The discourse of a fitting curriculum knowledge base for university education in Africa has taken centre –stage in academic and socio-political circles although sceptics and gatekeepers would always want to shut out the entry of such debates in scholarly forums. Picking up from last Thursday’s SOTL @ UJ discussion forum of the YouTube recording of Boaventura de Sousa Santos' works and my reading of his Another Knowledge is possible : beyond Northern epistemologies (2008), I acknowledge how African universities have not been spared from the remnants of irrelevance left behind by colonialism.  African universities, as institutions of higher learning and nerve centres of knowledge production and distribution, have also been dragged into the challenges of the politics of knowledge, including contestations around development, empowerment, transformation and democracy. Regrettably, governments in Africa have set up universities that have abandoned the project of dispensing new directions for the genuine emancipation and liberation of the African continent. Knowing what and knowing how in African universities have come about through studying texts might be relevant in the US or Europe but are often divorced from African experiences and priorities. What I want to make a case for is the idea of how knowing what ( as propositional knowledge ) and knowing how in current university curriculum are dictates of the prescriptions of texts that contain materials that have western origins. In other words, to know is to appreciate the contents of materials that are confirmed in western- centric texts and the reverse can also be said to be true. Put simply, African experiences currently have little contribution to make in the formulation of what true knowledge is in the African universities. A puzzle of an epistemological nature is: how should the knowledge acquisition process enlighten worthwhile dispositions and qualities that products of African universities should exhibit? Conversely, is Africanisation of knowledge in the university the most appropriate panacea to the socio-economic development challenges afflicting Africa in this era of the much celebrated neo-liberal and globalisation discourse?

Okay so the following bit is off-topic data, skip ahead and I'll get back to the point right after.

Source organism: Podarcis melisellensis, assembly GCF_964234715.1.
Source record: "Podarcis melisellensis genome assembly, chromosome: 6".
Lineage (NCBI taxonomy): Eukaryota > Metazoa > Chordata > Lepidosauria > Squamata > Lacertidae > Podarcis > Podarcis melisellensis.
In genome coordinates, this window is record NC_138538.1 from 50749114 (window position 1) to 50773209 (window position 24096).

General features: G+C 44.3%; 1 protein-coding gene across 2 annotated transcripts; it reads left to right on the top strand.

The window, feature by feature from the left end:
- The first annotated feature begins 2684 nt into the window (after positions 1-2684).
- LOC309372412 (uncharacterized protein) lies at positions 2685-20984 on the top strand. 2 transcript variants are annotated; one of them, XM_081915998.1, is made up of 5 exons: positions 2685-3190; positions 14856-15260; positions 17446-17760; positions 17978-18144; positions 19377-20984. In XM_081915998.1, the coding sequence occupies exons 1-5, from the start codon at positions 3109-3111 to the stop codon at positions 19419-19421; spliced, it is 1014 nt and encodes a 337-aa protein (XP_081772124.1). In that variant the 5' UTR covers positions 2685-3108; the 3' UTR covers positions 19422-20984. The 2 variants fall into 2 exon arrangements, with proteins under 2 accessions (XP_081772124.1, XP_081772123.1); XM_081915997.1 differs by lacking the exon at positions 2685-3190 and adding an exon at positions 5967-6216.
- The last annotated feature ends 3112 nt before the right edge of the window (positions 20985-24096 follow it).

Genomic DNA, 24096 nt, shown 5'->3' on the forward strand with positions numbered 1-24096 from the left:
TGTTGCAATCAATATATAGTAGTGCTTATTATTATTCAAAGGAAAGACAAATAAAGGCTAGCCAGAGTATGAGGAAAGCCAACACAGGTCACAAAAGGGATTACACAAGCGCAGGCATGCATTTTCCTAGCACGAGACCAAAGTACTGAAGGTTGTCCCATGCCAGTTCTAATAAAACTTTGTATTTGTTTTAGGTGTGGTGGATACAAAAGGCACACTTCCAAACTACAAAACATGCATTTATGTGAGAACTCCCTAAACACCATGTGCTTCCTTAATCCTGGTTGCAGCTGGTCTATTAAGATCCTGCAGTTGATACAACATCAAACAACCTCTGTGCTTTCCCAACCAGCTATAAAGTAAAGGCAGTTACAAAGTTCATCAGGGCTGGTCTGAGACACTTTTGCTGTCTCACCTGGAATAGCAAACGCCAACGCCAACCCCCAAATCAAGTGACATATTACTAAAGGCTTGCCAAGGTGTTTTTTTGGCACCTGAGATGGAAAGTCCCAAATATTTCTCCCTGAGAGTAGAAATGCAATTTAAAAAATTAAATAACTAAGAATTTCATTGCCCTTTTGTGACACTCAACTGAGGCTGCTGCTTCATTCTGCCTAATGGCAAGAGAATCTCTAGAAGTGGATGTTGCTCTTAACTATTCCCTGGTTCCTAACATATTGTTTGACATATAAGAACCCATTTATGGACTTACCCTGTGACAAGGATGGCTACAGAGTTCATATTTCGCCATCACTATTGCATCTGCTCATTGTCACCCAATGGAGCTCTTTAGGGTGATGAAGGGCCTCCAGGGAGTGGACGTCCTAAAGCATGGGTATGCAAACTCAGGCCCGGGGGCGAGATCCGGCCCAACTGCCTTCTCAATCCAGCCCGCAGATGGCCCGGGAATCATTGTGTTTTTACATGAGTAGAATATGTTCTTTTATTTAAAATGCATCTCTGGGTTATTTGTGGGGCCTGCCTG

In pursuit of the foregoing, is this what recent student protests in South African universities meant when, in their Fees must fall campaign, they referred to “a lack of African content in the curriculum?” Could it be one way of speaking out against exclusionary, elite-dominated university curriculum policy makers bent to eliminate the majority from the theatre of recognition of other knowledge producers? Although some may argue that students are following blindly the politics of knowledge, dos Santos, (2004) would defend their actions as "resistance against hegemonic globalisation” which place western scientistic knowledge forms and sources on pole positions in the hierarchical knowledge pyramid. This view endorses the presence of what dos Santos refers to as the  “monocultures of knowledge" (ibid).    But are there some (K)nowledges that reign supreme above other (k)nowledges? Yet another pedestrian question could be: do university students know what they are supposed to learn and know ahead of their lecturers as the former attempt to separate the different forms and sources of knowledge? All these epistemological questions, I argue, revolve around the politics of knowledge and the puzzle of whose knowledge matters in the African university in the 21st century. I find the readings of dos Santos’ works  appropriate  to the debates revolving around the decolonisation of knowledges in the African university as long as proponents are constantly reminding themselves that Africa, as a continent and the institutions therein, are circumscribed by the global knowledge economy which is difficult to resist and shake off in the 21st century.